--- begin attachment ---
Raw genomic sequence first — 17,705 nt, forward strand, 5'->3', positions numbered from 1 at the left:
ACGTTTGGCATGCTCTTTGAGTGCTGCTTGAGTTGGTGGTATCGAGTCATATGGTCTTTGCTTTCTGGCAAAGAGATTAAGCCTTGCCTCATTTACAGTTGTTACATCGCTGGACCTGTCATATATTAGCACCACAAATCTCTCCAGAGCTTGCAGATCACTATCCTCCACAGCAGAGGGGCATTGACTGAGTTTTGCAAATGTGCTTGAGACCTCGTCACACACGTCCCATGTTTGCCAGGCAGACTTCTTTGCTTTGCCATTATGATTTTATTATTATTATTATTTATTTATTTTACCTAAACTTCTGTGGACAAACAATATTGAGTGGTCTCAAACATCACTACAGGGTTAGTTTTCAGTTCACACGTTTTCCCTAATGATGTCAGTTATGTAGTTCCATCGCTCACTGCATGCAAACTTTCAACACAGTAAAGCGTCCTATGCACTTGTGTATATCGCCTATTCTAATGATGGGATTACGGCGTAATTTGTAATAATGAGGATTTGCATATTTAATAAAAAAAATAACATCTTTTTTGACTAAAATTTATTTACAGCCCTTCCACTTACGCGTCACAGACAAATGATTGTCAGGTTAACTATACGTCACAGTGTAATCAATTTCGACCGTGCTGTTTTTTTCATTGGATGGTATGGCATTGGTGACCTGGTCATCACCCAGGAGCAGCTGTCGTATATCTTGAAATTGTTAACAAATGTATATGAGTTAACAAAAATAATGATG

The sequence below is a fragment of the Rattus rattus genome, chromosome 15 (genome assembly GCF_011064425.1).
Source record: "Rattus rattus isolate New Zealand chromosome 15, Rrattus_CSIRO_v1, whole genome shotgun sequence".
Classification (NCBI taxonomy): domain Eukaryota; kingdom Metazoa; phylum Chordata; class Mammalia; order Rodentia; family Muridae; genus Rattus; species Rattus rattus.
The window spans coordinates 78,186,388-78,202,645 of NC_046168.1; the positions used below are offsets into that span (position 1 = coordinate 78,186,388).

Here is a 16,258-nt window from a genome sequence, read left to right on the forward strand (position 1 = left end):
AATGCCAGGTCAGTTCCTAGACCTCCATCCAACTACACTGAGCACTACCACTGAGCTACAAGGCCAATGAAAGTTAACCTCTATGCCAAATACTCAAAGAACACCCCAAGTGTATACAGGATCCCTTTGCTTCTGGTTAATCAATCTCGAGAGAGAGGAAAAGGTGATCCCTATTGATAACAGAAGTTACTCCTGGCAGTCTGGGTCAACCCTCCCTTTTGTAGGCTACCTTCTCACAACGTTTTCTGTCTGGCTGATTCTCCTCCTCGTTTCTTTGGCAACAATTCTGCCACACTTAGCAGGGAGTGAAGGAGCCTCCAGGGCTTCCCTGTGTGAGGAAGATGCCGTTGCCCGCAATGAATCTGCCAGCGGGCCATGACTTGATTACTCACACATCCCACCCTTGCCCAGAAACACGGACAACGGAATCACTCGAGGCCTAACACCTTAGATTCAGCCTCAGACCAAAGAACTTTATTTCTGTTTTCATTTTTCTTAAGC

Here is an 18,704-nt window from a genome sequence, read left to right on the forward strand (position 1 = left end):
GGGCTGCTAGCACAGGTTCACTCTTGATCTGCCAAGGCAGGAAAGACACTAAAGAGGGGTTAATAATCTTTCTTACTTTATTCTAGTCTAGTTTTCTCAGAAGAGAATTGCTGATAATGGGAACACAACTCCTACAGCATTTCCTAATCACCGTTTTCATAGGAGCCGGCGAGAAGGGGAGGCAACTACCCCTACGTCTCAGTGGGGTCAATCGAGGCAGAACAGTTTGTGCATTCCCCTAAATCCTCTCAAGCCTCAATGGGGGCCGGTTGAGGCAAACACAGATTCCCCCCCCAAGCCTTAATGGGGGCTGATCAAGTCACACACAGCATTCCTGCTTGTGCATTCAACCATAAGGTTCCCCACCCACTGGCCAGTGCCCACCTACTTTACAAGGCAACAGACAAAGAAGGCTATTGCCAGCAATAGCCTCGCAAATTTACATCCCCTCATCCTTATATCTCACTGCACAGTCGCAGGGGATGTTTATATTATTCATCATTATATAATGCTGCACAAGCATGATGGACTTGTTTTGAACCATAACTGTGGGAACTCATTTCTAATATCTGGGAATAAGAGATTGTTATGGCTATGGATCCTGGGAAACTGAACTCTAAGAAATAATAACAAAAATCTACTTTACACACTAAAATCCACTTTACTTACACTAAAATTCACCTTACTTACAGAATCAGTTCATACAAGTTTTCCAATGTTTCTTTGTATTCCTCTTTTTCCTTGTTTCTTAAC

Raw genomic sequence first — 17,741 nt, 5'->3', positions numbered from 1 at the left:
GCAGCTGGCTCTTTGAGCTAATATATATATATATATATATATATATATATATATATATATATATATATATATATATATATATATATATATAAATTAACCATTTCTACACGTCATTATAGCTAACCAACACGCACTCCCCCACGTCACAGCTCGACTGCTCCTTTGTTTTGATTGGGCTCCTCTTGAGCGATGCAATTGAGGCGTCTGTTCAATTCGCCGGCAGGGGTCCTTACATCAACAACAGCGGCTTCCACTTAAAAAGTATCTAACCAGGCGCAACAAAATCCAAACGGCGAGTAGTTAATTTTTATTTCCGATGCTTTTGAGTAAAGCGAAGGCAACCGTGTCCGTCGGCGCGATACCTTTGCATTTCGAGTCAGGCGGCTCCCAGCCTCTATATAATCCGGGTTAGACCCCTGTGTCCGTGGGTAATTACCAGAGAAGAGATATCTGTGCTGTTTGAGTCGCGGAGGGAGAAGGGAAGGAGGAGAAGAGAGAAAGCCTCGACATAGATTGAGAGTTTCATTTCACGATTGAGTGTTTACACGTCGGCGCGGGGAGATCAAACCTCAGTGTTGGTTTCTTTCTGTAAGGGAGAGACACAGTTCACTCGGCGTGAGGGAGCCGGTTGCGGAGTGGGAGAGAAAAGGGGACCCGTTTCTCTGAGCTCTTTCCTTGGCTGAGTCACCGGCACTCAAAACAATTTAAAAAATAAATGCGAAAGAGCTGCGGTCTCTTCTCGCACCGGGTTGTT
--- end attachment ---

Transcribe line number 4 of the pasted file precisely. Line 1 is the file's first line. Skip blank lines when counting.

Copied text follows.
Source record: "Rattus rattus isolate New Zealand chromosome 15, Rrattus_CSIRO_v1, whole genome shotgun sequence".